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Gaël McGill

Marco Bagni

Motion designer @ 


Marco Bagni, an italian motion designer working in Berlin, Germany, is a busy guy. But we caught him inbetween his trips to Asia, from where he always comes back inspired. Quantum physics and metaphysics are his best friends. Here is what he shared with us.  


Sciencemotionology: What is your background?

Marco: I’ve been working as interactive designer/animator for more than 10 years now, building from websites to video animations with clients from all over the world, from big companies to street musicians. I’ve always tried to “tell something” while doing my work, so gradually felt more and more need for personal projects in order to express myself. Luckily, inspiration was never lacking: at some point in my career I took a sabbatical, which ended up in two wonderful years spent entirely in Asia, backpacking the old-school way: hitch-hiking, couchsurfing, meeting most interesting people and places, learning.

Sciencemotionology: How did you become interested in motion graphics and scientific visualization?

Marco: During that time traveling, I have performed deep studies on topics like spirituality and religion, namely I have learnt about different forms of buddhism, hinduism, tao, zen and all the branches that developed from the oriental sages of the past. After returning to Europe, with my own son growing up at par with our fast life pace, I’ve become interested in science. More than that, I have felt that oriental deep knowledge about our inner world is often misunderstood and mislabeled by western society; and only by scientific-backed ideas and examples, people could become fascinated by topics seemingly exotic: think of meditation. We should meditate much more in our life, and resonate within our own bodies and feelings. Therefore, I have realized the power in my hands, using motion graphics to connect and resonate with the rest of the world! Trying to communicate feelings and the deepest connections between our mind and the universe!

Sciencemotionology: Which are your preferred tools for your work?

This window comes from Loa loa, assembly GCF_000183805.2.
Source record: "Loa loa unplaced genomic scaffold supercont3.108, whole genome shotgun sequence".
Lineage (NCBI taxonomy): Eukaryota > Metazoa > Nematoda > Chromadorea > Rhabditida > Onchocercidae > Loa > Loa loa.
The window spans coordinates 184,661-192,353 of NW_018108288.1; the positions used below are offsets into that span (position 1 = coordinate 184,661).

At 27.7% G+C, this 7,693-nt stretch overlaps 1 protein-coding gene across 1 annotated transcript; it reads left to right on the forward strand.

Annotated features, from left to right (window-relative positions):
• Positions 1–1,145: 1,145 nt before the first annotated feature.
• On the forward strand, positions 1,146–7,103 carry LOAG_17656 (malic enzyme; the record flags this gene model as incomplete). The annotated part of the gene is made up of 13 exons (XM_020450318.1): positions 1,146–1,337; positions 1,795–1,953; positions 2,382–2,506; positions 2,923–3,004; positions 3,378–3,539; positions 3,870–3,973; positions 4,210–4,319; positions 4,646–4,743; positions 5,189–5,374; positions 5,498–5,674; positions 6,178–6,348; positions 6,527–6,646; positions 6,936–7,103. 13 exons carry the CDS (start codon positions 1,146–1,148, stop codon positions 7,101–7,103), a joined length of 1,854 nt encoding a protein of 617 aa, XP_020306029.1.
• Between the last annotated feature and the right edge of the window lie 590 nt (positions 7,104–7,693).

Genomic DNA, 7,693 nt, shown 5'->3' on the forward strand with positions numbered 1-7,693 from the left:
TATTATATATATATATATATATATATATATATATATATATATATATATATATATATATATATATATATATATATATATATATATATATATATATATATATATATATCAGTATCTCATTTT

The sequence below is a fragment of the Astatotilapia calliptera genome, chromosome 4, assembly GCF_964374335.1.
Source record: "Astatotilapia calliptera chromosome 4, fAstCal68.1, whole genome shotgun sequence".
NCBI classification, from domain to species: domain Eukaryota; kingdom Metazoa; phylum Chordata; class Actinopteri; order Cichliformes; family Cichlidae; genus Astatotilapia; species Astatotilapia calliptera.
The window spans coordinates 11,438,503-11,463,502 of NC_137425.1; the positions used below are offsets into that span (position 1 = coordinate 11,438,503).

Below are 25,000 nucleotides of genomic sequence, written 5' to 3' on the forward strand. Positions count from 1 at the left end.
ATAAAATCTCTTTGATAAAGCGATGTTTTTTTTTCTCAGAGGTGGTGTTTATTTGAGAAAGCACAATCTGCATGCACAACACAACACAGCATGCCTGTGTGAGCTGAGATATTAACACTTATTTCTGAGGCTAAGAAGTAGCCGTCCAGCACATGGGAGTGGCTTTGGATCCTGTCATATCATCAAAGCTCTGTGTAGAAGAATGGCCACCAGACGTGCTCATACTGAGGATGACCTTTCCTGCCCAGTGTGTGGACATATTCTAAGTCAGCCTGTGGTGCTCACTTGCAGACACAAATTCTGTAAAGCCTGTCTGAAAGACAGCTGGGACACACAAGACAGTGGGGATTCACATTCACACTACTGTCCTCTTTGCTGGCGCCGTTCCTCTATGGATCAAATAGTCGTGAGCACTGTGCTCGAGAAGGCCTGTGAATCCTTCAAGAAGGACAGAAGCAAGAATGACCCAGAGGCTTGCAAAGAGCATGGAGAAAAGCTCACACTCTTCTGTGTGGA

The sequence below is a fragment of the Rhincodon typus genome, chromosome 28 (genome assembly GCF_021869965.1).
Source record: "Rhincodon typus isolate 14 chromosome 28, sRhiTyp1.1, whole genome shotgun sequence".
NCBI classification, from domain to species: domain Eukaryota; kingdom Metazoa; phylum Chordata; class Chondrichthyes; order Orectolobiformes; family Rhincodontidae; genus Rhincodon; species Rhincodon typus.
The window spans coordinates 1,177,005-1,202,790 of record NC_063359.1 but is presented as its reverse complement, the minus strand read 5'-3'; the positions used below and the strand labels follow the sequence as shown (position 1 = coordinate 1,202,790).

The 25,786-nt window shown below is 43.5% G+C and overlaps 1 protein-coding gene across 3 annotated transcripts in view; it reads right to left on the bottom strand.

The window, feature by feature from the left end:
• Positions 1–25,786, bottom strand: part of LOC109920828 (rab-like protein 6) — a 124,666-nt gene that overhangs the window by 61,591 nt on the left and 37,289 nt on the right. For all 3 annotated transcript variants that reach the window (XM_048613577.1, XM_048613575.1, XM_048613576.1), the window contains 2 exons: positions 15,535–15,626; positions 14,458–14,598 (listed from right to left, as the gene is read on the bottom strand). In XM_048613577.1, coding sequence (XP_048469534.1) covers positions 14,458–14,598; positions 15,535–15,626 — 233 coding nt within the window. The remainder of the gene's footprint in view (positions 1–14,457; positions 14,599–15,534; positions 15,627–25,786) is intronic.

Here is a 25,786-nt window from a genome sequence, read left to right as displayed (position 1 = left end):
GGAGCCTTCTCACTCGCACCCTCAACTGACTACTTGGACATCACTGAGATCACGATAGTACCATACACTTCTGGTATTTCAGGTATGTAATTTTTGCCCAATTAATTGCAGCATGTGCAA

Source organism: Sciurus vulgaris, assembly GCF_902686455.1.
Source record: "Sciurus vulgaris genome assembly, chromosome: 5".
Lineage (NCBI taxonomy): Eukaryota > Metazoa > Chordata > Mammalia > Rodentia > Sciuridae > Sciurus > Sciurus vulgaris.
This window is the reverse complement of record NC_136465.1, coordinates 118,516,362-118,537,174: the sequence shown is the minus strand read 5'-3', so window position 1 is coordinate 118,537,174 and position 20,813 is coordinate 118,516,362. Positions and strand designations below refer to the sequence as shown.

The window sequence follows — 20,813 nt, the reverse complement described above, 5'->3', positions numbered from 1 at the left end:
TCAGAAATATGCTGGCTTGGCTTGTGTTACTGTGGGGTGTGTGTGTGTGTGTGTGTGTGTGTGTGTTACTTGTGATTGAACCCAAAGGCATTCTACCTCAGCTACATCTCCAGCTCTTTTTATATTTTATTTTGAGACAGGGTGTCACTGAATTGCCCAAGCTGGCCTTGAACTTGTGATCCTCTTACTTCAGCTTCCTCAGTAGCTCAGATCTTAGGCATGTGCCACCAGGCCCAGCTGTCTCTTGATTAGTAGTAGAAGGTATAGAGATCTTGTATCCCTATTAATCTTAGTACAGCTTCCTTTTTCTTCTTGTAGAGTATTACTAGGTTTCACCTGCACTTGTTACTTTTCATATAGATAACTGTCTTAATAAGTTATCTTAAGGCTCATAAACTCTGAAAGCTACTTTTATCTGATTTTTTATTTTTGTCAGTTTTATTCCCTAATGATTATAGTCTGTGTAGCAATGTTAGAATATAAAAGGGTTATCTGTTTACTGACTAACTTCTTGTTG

Marco: I have always been very digital, and I use software such as After Effects and Cinema 4d to create my animations, but I am looking into new fields like coding and VR for the near future.

Sciencemotionology: Who are your major audiences?

Marco: The internet crowd is a wild beast, as you know; I have noticed that Vimeo is a platform dedicated to quality content and people browsing it can combine entertainment with education or artistic feel, that is why I like it. I do receive lots of contacts from people all over the world congratulating me and asking direct questions, either technical or conceptual, I really appreciate that!

Sciencemotionology: Do you have a favourite work that you did and why is it so important for you?

Marco: Somehow the video “Chasing Space” represented a quantum leap in my career; I was very pleased to read reviews about it, in which editors were able to put into words concepts and descriptions that seemed a continuation of my work, they were not describing it, they were continuing it and that must have been only through the emphatic connection called art  

Sciencemotionology: Do you have "heroes" whose work you follow? 

Marco: Oh, so many great artists are out there! I feel so small most of the time! I created this platform where I share my inspirations, Motion Inspirations, I recommend it to anyone with visual needs!

Sciencemotionology: How did those heroes shape/influence your own work?